South Dakota has been in the headlines for both good and bad reasons since they legalized cannabis with a ballot measure during the last election cycle. While they did manage to legalize, anti-cannabis forces immediately sued over this decision. Now, the case comes before the South Dakota Supreme Court.
Amendment A, which legalized adult-use cannabis and set up a regulated market, and Measure 26, which legalized medical cannabis, both became legal last year, however the recreational part of the measure has still not been able to move forward. While the state’s residents approved medical cannabis at a 70 percent margin, Amendment A was approved at a much smaller margin of 54 percent.
For a brief time, the state rejoiced about the new laws, but that excitement was crushed pretty quickly. Following the election, South Dakota Highway Patrol Superintendent Col. Rick Miller and Pennington County Sheriff Kevin Thom sued to block the amendment on a technicality. They claim that the measure violates the constitution by trying to set up a framework for legalization and also legalizing, rolling two things into one.
Even worse, Republican Gov. Kristi Noem, who is conservative when it comes to cannabis, came out in support of the suit, claiming she never wanted to see cannabis legalized.
“I was personally opposed to these measures and firmly believe they’re the wrong choice for South Dakota’s communities,” Noem wrote in a statement. “We need to be finding ways to strengthen our families, and I think we’re taking a step backward in that effort. I’m also very disappointed that we will be growing state government by millions of dollars in costs to public safety and to set up this new regulatory system.”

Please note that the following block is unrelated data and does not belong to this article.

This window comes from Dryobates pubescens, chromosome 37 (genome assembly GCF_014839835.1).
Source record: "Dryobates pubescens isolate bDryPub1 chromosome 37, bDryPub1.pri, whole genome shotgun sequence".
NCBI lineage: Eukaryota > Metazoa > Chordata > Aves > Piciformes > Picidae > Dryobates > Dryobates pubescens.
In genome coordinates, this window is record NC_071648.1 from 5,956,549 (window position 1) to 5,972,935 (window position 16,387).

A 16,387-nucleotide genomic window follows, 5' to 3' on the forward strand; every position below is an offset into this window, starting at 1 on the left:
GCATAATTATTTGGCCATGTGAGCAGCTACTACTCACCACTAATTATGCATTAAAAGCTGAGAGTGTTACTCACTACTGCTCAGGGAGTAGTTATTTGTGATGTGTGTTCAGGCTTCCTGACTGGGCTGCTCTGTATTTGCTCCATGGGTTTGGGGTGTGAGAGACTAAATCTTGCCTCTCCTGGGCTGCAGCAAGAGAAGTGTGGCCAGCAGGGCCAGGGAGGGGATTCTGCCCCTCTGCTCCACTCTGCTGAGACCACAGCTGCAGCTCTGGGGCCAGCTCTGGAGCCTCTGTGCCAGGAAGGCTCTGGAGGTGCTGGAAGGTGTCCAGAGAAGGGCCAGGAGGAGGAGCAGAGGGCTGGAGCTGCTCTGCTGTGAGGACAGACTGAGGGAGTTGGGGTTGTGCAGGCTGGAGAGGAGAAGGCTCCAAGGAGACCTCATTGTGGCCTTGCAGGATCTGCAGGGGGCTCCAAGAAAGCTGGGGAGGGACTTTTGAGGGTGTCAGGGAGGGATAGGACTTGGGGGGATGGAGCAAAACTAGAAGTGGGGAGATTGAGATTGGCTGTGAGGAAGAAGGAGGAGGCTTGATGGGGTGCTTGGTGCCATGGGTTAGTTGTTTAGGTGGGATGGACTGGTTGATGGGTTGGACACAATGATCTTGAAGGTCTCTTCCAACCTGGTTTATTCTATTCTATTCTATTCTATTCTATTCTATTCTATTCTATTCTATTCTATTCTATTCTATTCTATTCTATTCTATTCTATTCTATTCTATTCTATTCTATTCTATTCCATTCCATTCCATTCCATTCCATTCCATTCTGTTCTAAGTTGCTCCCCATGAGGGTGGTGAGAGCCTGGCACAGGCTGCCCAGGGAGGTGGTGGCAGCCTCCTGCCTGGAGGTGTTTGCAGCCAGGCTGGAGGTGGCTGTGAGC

South Dakota Supreme Court to Hear Arguments For Both Sides
Now, both sides have the chance to argue their points before the South Dakota Supreme Court. On the morning of April 28, plaintiffs Thom and Miller will give their oral arguments as to why cannabis should not have been made legal, and supporters of Amendment A, represented by South Dakotans for Better Marijuana Laws, will explain why legal cannabis should be a part of South Dakota’s future. Noem is covering the expenses of the plaintiffs, giving them what some complain is an unfair advantage.
In a statement from the National Organization for the Reform of Marijuana Laws (NORML), deputy director Paul Armentano criticized the attempt to deny the will of the voters.
“Legalization opponents cannot succeed in the court of public opinion or at the ballot box,” said National Organization for the Reform of Marijuana Laws (NORML) Deputy Director Paul Armentano when the opposition to the newly passed law first began. “Thus, they are now seeking to overturn election results in a desperate attempt to maintain cannabis prohibition. Whether or not one supports marijuana legalization, Americans should be outraged at these overtly undemocratic tactics.”
As of now, Measure 26 is safe and set to go into effect July 1, so the state will at least have a medical cannabis program in its near future. However, the fate of recreational cannabis in South Dakota is still very much up in the air. Advocates for cannabis legalization can only hope that the South Dakota Supreme Court will rule in favor of it.